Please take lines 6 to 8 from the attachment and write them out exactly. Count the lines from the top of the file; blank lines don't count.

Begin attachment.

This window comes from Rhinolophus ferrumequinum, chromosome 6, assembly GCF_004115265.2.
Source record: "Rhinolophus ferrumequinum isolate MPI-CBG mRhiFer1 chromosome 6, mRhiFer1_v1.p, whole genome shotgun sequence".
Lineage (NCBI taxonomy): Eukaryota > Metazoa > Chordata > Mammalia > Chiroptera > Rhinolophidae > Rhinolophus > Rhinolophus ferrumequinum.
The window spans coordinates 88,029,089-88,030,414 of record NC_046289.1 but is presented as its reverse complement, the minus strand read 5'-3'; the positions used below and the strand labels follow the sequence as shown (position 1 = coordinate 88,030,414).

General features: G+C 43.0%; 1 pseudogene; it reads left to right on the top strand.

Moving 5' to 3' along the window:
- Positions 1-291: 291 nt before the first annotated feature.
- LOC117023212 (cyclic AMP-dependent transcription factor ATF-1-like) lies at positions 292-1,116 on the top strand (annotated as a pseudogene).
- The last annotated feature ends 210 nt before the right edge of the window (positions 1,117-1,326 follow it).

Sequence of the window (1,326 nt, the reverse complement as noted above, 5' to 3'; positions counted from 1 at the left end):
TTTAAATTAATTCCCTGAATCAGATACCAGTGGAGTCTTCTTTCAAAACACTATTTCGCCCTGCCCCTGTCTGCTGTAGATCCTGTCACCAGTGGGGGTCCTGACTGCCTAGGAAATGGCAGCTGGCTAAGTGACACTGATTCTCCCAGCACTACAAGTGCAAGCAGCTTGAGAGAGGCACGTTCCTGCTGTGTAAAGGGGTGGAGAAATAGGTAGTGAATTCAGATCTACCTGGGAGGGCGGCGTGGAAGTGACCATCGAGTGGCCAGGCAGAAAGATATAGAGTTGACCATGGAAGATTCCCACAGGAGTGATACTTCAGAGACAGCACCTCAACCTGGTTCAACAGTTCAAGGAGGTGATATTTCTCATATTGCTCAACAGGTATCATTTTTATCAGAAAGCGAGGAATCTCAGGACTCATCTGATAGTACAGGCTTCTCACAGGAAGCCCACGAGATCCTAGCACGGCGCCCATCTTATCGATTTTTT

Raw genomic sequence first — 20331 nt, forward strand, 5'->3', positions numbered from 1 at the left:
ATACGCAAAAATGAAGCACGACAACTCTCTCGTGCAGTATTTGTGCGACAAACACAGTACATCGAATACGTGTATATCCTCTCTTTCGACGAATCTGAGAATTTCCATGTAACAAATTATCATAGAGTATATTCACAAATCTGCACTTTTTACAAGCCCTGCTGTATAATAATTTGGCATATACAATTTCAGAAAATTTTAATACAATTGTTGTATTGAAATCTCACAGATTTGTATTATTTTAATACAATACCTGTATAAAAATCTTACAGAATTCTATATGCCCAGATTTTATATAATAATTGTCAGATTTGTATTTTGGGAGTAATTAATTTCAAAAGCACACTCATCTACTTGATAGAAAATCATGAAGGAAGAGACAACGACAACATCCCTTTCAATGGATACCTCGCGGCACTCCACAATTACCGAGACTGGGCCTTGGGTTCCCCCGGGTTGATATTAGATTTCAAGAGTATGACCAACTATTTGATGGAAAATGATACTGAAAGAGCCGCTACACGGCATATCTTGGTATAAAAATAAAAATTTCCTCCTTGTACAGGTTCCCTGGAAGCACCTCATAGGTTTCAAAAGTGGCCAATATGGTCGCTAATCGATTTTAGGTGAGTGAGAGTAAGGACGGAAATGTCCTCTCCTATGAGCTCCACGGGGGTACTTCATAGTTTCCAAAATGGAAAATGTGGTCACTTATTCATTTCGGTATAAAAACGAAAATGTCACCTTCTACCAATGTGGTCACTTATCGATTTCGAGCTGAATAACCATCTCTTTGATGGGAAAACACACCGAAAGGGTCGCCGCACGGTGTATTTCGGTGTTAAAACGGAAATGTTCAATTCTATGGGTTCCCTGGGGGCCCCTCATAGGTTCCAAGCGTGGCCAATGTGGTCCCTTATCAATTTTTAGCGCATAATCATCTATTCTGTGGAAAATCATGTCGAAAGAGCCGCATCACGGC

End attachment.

Moving 5' to 3' along the window:
- Positions 1-291: 291 nt before the first annotated feature.
- LOC117023212 (cyclic AMP-dependent transcription factor ATF-1-like) lies at positions 292-1,116 on the top strand (annotated as a pseudogene).